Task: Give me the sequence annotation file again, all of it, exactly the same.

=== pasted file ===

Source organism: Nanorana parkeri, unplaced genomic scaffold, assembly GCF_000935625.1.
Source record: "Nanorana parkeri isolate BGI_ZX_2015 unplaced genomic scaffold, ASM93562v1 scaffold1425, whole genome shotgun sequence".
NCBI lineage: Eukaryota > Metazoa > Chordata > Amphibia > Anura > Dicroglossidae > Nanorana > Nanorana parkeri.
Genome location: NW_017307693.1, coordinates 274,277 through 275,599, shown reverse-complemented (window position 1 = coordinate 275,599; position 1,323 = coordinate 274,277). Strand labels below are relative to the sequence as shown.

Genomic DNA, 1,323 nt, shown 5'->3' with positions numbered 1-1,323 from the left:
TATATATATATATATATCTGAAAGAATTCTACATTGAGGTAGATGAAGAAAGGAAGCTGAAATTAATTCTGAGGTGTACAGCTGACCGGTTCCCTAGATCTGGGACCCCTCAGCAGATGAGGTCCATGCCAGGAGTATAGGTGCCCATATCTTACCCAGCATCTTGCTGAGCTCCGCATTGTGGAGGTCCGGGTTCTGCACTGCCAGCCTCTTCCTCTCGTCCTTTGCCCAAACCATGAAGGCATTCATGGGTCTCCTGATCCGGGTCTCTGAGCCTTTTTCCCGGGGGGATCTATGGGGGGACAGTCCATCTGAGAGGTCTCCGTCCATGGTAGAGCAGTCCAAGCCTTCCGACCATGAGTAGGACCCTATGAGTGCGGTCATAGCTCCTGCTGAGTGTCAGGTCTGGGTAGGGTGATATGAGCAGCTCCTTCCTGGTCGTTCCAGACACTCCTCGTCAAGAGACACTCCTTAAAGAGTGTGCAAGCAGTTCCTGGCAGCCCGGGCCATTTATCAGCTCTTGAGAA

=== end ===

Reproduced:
Source organism: Nanorana parkeri, unplaced genomic scaffold, assembly GCF_000935625.1.
Source record: "Nanorana parkeri isolate BGI_ZX_2015 unplaced genomic scaffold, ASM93562v1 scaffold1425, whole genome shotgun sequence".
NCBI lineage: Eukaryota > Metazoa > Chordata > Amphibia > Anura > Dicroglossidae > Nanorana > Nanorana parkeri.
Genome location: NW_017307693.1, coordinates 274,277 through 275,599, shown reverse-complemented (window position 1 = coordinate 275,599; position 1,323 = coordinate 274,277). Strand labels below are relative to the sequence as shown.

Genomic DNA, 1,323 nt, shown 5'->3' with positions numbered 1-1,323 from the left:
TATATATATATATATATCTGAAAGAATTCTACATTGAGGTAGATGAAGAAAGGAAGCTGAAATTAATTCTGAGGTGTACAGCTGACCGGTTCCCTAGATCTGGGACCCCTCAGCAGATGAGGTCCATGCCAGGAGTATAGGTGCCCATATCTTACCCAGCATCTTGCTGAGCTCCGCATTGTGGAGGTCCGGGTTCTGCACTGCCAGCCTCTTCCTCTCGTCCTTTGCCCAAACCATGAAGGCATTCATGGGTCTCCTGATCCGGGTCTCTGAGCCTTTTTCCCGGGGGGATCTATGGGGGGACAGTCCATCTGAGAGGTCTCCGTCCATGGTAGAGCAGTCCAAGCCTTCCGACCATGAGTAGGACCCTATGAGTGCGGTCATAGCTCCTGCTGAGTGTCAGGTCTGGGTAGGGTGATATGAGCAGCTCCTTCCTGGTCGTTCCAGACACTCCTCGTCAAGAGACACTCCTTAAAGAGTGTGCAAGCAGTTCCTGGCAGCCCGGGCCATTTATCAGCTCTTGAGAA